THE BETA READING PROCESS: 10 CRITICAL STEPS
I'm starting to get beta feedback on the last draft of TUBE (just in time, before I plunge into final revisions in September), and since I shared some of it, many of you have asked about my beta reading process: how I do it, how many beta readers I have, what I send them, in what format, what I ask for in return, etc.
I dug around in my blog archives and found not one, not two, but four posts on the same topic. One from 2012, on luring beta readers with cookies. Two from 2013, on connecting with beta readers and on adapting their feedback. And one from 2015, on 10 things to know about beta readers.
I think it's time for an updated post, since it's 2017 and my process has improved. So here goes.
- FINDING BETA READERS.
Where do you find these wonderful people who'd be willing to spend their precious time on reading your almost-baked story? People who'd trade the fun of torturing their enemies in their basements or chasing wild bears out of their yards with pitchforks for sitting quietly on a sofa and poring over your words? Unless you already have a beta reader list built over the years of writing books (I have exactly 480 at the moment on my list—took 5 years to build), you start with the classic FFF: Friends, Family & Fools. Ask them if they'd be wiling to beta read your book, and offer them something for their time (ain't nothing done for free in this world, hamsters).
- GIVING YOUR BETA READERS INCENTIVE.
All right. Let's say your elderly grandma agreed to scrutinize your story though her looking glass, and maybe your niece did too, and maybe even your neighbor who owes you for sparing his life the last time you were hunting for neighbors for dinner. What's next? Treat it like any other business transaction. What do your beta readers get out of it? Several things.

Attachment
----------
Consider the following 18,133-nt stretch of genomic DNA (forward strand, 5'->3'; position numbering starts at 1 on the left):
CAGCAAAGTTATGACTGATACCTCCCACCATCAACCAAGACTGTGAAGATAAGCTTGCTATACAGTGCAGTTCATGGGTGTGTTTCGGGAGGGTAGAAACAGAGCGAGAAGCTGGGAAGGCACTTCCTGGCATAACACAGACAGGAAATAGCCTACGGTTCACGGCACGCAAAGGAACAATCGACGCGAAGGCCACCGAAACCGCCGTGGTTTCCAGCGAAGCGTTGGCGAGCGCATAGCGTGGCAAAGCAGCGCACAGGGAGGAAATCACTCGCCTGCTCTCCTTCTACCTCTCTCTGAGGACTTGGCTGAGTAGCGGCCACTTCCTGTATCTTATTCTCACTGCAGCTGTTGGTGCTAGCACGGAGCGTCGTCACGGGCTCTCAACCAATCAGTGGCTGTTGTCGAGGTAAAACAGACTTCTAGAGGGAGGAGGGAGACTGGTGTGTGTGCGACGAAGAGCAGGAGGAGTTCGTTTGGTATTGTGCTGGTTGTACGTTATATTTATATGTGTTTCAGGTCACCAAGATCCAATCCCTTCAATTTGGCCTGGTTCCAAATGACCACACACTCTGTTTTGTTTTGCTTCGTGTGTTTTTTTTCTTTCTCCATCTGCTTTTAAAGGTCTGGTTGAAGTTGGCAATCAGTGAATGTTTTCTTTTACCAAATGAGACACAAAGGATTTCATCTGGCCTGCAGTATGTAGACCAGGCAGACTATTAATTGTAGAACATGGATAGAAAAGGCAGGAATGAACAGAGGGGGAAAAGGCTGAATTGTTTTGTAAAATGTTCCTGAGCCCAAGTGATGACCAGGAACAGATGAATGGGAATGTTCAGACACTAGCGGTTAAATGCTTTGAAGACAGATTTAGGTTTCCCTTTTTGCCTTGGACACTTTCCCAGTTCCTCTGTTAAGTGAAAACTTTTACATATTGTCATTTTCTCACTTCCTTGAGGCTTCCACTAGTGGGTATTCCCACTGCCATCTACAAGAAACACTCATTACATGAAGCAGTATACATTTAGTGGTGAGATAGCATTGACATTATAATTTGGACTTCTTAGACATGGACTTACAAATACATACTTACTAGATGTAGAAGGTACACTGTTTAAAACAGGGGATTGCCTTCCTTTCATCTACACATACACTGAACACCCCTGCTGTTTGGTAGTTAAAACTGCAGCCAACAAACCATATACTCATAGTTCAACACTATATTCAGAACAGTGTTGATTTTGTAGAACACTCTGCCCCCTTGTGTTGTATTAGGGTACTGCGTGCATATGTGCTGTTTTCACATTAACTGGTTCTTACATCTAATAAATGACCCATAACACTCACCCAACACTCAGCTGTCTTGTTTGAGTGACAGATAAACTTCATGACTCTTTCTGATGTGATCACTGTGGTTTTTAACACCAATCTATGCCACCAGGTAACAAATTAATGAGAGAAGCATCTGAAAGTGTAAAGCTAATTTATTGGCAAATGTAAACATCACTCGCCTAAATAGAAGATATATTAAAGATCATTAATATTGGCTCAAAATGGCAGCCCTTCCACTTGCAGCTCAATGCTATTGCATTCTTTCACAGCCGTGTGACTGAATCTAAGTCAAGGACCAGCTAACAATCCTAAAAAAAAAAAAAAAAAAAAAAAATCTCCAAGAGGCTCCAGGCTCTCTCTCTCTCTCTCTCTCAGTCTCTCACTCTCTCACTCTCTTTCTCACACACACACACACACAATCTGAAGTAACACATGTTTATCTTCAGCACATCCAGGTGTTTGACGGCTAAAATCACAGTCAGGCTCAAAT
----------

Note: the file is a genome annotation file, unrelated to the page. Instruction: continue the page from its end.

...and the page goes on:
The thrill of reading it first. If they're your loyal fans, they'll get the thrill of reading the almost-finished-book first and give you feedback that you'll incorporate into the final version. But what if you don't have loyal fans?
Their names in their book. You can offer to put their names in the Thank You section of your book.
The ARCs of your book. You can offer ARCs of your book (I send all beta readers who send me feedback an ARC—there is always a percentage of beta readers who never get back to you because they weren't interested in the story, or life happened, or whatever—don't get pissed, thank them for their time anyway). So they get it first, before anyone else. It's a perk.
Your time in exchange. You can offer to beta read their work. This often works when you're in a writers group of some kind. It never worked for me, though. I'm a loner even among writers.
Cold, hard cash. When all else is lost, you can offer to pay for beta reading. Or take out your beta readers for coffee. After all, they're giving you their time. So treat it with respect.
- SETTING THE FEEDBACK DEADLINE.